The curse of the agency promo video

We’ve all been there.

Sat in a brainstorm.

Talking about how to promote the agency.

When someone comes up with the bright idea of doing a promo video.

And everyone then agrees it’s a good idea.

After all, content is king, and what better way is there to spread the agency’s message in a creative and interactive manner?

??And then, often, someone often builds on the idea and suggests that maybe it should be a song.

Sung by the agency staff.

That’d be cool, right?

At this point most agencies accept it would be a cringe and move on with the brainstorm and leave the promo video idea behind.

But some don’t.

They shoot the video.

And sing a song.

And whack it onto Youtube.??

And inevitably  – it’s a car crash.

And a very public one at that.

This week it’s Sapient Nitro’s turn.

They’ve produced a ‘music video’ about them being ‘idea engineers’.

And it’s terrible.

No seriously – it’s so bad they’ve already removed it from their own Facebook page but thankfully it lives on for now via Youtube.

http://youtu.be/jozWAskPoYg

It’s already had 50,000+ hits in a few days and now I have heard of Sapient Nitro.

But for all the wrong reasons.

Their video may just overtake Ogilvy’s “ballad to David” as the worst agency song / video yet*

So why do some agencies, communication specialists, get it so wrong when it comes to self-promotion films?

Fundamentally, it’s because they forget the basics.

I.e. why are we doing this piece of communication, who is the audience and what do we hope it achieves.

Agency promo stuff should be a chance to demonstrate just how great the agency is at delivering creative content.

It needs to be engaging, interesting and maybe surprising.

But most of all, it has to be brilliantly delivered.

There are of course some agencies that have done it really well over the years.

Engine Group using Tim Westwood for the ‘Engine are like the Wu Tang Clan of Comms’ grad recruitment scheme, is a shining example:

http://www.campaignlive.co.uk/news/1071320/

Funny, executed brilliantly and right on message for their audience.

And so was Mother’s Christmas Rodriguez campaign that helped explode them on to the map all those years ago.

http://www.youtube.com/watch?v=dLedPyK0zVs

But these examples are few and far between.

Agency promo videos can be very powerful when delivered properly.

But they do require the same level of thinking as if planning a client campaign.

And if the agency isn’t prepared to do this then their promo videos really do deserve to go viral… for all the wrong reasons.

Adam Clyne works at leading content PR agency, TVC Group.

@adamclyne

*(They smartly removed theirs from Youtube although fortunately a bootleg version remains here http://youtu.be/EYnSGfcRJf0 )

  • Steve Ward

    Ahhh – the CV is dead subject raises it’s head! :)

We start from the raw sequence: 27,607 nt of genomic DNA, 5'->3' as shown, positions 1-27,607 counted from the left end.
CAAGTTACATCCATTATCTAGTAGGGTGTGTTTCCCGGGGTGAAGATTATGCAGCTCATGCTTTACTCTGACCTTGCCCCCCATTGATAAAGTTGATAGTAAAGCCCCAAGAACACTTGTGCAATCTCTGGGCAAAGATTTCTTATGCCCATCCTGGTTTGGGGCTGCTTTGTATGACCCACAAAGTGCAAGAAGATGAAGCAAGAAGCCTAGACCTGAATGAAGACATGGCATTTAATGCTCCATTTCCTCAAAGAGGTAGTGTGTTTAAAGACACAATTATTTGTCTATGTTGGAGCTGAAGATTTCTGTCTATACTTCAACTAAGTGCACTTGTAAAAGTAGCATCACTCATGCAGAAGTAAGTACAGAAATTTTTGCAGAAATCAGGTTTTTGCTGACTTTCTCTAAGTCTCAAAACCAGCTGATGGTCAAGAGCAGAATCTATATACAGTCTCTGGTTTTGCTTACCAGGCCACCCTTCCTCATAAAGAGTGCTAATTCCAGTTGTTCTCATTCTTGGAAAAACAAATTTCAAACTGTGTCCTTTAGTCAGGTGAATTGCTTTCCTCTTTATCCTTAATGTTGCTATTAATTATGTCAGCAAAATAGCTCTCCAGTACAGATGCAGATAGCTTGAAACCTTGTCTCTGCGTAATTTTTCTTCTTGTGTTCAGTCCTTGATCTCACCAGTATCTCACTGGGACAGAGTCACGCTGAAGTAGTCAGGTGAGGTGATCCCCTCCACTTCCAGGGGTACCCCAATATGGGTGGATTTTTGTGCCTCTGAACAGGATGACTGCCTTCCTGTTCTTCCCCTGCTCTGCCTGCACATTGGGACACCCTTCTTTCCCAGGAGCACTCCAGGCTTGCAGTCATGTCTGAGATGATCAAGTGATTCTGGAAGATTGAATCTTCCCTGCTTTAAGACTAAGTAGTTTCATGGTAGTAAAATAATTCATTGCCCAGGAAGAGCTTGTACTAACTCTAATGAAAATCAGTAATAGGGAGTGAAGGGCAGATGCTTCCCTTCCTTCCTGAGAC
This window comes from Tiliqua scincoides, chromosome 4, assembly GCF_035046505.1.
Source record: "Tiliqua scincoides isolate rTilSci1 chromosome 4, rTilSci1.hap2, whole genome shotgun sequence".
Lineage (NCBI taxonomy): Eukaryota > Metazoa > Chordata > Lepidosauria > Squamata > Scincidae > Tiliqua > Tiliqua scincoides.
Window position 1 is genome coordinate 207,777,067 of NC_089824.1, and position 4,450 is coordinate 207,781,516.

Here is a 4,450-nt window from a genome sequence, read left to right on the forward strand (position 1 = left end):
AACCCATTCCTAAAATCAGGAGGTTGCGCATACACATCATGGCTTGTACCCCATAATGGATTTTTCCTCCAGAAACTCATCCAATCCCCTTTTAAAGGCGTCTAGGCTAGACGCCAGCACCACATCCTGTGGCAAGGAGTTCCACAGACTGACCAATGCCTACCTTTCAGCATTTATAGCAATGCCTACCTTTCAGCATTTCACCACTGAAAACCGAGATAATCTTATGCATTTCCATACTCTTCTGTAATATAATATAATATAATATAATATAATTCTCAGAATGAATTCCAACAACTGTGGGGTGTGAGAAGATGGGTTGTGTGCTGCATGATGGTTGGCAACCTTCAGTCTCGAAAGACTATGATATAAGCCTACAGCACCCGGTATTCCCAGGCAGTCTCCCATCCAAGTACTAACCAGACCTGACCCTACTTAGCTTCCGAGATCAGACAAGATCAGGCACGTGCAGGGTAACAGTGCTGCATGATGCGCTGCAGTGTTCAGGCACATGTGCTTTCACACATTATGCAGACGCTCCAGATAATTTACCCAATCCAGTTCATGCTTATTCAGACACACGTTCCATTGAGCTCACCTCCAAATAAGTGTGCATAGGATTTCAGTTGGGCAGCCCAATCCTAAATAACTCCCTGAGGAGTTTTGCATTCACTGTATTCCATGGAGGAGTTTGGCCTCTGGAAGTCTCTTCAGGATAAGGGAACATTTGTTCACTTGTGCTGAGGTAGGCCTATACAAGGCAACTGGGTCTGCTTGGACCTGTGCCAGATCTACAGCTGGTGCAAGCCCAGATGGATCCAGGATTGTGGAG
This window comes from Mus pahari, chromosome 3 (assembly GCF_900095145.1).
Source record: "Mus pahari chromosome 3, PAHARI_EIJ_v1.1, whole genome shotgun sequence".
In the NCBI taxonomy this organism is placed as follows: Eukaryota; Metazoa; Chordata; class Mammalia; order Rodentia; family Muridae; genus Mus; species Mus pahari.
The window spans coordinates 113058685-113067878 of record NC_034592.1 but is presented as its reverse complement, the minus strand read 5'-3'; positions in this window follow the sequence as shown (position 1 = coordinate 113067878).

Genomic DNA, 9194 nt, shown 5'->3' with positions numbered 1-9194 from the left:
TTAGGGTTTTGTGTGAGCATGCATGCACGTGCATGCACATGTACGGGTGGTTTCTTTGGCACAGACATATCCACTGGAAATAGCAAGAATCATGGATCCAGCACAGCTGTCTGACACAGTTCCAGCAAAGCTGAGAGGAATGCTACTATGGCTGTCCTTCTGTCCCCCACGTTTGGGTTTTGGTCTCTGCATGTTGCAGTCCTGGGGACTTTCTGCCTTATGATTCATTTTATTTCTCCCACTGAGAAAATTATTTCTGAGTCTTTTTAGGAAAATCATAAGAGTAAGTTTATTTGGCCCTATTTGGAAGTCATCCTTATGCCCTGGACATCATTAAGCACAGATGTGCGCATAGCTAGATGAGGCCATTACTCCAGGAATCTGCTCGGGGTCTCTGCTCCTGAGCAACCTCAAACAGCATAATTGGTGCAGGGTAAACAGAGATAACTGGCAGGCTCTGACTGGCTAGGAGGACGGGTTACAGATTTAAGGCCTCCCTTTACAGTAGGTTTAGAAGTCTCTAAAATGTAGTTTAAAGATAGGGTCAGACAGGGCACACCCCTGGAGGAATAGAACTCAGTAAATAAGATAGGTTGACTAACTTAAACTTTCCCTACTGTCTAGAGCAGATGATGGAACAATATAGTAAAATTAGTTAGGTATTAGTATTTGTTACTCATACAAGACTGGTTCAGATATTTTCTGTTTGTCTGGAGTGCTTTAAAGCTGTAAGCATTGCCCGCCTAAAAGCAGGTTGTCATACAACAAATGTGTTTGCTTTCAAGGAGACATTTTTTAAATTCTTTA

Amongst the network of us `futuristic` recruiters (inhouse and agency), this is a hot topic. At the recent #truLondon event – it was debated heavily. The result of the discussion? No, they are not dead – roughly by a margin of 57 to 3 in the room. 

    The reason is because 99% of employers still want to see a CV. I take Dirk’s point, but the LinkedIn profile is dour, standardised and often incomplete. It doesn’t encourage `CV type` achievement content – it encourages mere task lists under jobs. 

    Where the 2 combine, is that there is actually nothing wrong with CVs, if the jobseeker has displayed the links Dirk refers to. CVs CAN be dynamic pieces of presentation – in the social age, they need to be catalysts for information, social footprint, proof, evidence of work, and downright boasting of visual online brilliance. It is also a demonstration of how the jobseekers likes to present information, how they write, and how they prioritize and emphasise relevant content. (On that note, I consider infographic CVs as mindless nonsense) 

    The black and white one-dimensional CV should be close to dead to those of us operating in the creative industries – but an optimized, multi-dimensional platform for links to their online existence certainly is not. 

    Let’s please not kill the CV at least as a starting point to someones evidence of work. As I do as part of my role – let’s educate people to do them better.

    Steve Ward | CloudNine Social Media & Digital Talent | @CloudNineRec:twitter

    • Steve Earl

      Perhaps it’s the static CV that needs to die then? A ‘platform’ for a person doesn’t need to be a CV. Yet the very vast majorit of CVs I receive ARE static, formulaic, fairly meaningless standard fare. I point this out not to grumble, but to encourage applicants to think about what they’re trying to communciate and how they’re trying to do it.

  • Steve Earl

    All makes perfect sense. I’d like to see more of candidates conducting (though it’s risky from their perspective) ‘hire me’ social campaigns rather than just slapping on a CV that they’re familiar with “tools like” Facebook. The latter doesn’t cut it any way.

    I will miss the clumsy CV boasts though, they always brighten the day. The “I am a strategic thinker, I act strategically and immerse myself persistently in the heady waters of strategy” kind of guff.

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